Contingencies are included in most home purchase offers. For example, a home inspection contingency means that the person who makes the offer does not have to buy should the home fail the inspection.
These contingencies are there to protect buyers, but some buyers opt to go without them. They submit offers with “no strings attached,” so to speak.
Why would you do this?
There is a certain reluctance among some sellers to accept an offer if they see too many contingencies. Even if your offer is above the asking price, they may take a lower offer.
For instance, some buyers already own homes and decide to use sale contingencies. Essentially, it means that they have to sell their home. If they can’t, they’re not obligated to buy the new home they just selected. It’s clear why the buyer does this, as they don’t want to be stuck with two mortgages, but some sellers want nothing to do with that kind of deal. If they accept an offer, they don’t want to risk having it fall through because that buyer had issues on their end.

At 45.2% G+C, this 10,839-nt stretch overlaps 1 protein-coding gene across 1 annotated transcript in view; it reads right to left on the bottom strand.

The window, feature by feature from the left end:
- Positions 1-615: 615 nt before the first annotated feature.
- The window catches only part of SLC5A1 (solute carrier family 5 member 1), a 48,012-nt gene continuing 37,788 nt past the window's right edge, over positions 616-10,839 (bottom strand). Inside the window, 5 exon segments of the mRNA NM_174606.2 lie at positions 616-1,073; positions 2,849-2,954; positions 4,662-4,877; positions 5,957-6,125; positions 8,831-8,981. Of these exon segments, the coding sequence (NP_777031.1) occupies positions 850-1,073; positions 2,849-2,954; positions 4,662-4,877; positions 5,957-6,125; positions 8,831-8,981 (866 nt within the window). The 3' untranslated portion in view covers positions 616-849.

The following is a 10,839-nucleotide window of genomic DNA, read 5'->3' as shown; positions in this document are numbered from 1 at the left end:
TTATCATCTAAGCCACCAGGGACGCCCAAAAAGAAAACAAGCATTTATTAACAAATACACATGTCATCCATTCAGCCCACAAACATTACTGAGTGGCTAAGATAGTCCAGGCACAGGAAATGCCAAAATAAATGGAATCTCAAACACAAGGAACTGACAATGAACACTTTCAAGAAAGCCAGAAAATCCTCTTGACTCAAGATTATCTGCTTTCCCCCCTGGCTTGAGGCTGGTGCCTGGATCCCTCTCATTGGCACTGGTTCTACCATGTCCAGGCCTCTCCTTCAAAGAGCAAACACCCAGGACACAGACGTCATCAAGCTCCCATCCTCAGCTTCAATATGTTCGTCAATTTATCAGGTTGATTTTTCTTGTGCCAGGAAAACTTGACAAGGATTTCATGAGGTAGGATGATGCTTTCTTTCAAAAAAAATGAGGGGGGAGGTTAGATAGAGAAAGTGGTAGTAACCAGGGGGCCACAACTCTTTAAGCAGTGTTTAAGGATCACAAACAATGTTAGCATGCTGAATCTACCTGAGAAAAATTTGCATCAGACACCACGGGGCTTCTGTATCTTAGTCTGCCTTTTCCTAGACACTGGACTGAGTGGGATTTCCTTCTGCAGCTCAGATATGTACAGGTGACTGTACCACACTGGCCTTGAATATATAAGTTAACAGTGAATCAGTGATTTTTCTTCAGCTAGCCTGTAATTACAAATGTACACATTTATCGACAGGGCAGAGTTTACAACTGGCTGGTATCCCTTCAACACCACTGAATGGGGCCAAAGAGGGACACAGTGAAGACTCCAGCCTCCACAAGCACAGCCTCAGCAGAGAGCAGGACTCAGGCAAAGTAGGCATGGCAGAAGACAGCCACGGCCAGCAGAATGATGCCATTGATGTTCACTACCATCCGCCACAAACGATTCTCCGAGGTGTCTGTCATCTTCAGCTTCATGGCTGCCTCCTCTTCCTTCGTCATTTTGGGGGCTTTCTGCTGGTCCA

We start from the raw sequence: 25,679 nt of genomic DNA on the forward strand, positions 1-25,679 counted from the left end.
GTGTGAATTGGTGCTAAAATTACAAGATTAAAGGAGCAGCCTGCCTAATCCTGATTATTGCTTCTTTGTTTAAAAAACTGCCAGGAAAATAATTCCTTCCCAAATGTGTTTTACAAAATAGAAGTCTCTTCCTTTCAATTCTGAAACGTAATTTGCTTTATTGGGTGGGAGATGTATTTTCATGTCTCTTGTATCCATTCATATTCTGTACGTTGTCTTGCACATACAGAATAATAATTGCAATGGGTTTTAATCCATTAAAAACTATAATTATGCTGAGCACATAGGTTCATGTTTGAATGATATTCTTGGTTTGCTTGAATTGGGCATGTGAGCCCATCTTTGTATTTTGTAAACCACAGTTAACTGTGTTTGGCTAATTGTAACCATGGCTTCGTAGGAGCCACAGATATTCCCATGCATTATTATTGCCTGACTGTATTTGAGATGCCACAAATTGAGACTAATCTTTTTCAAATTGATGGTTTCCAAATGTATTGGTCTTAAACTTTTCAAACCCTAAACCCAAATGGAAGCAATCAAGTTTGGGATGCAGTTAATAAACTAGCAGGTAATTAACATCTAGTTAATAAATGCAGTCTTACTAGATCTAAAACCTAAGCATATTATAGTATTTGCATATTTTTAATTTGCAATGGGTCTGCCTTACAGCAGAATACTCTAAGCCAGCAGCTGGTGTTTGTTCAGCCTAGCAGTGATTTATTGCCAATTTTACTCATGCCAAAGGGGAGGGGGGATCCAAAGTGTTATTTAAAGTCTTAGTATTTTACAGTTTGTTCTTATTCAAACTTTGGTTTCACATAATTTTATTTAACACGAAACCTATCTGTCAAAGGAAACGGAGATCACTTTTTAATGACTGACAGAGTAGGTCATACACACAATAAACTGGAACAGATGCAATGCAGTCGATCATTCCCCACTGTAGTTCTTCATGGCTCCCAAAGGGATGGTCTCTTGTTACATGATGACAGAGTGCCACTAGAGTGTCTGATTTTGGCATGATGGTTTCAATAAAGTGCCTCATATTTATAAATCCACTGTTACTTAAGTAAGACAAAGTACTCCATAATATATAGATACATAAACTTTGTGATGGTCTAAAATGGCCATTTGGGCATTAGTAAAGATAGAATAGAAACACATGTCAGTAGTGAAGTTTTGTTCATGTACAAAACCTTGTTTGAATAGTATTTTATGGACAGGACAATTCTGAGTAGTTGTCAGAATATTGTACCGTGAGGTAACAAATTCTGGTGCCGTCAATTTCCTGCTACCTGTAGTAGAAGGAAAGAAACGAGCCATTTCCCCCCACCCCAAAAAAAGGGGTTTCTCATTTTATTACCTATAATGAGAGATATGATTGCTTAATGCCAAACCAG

Removing contingencies, then, makes the seller more likely to pick your offer. You may save money and you may even edge out someone who is willing to pay more. You take a risk, but you increase your odds of getting the house you want in a competitive market.
What should you do?
There are a lot of things to consider here, and every buyer has to make this decision on their own. What is important is to know what legal options you have, what advantages and disadvantages there are, and what goals you have for the transaction.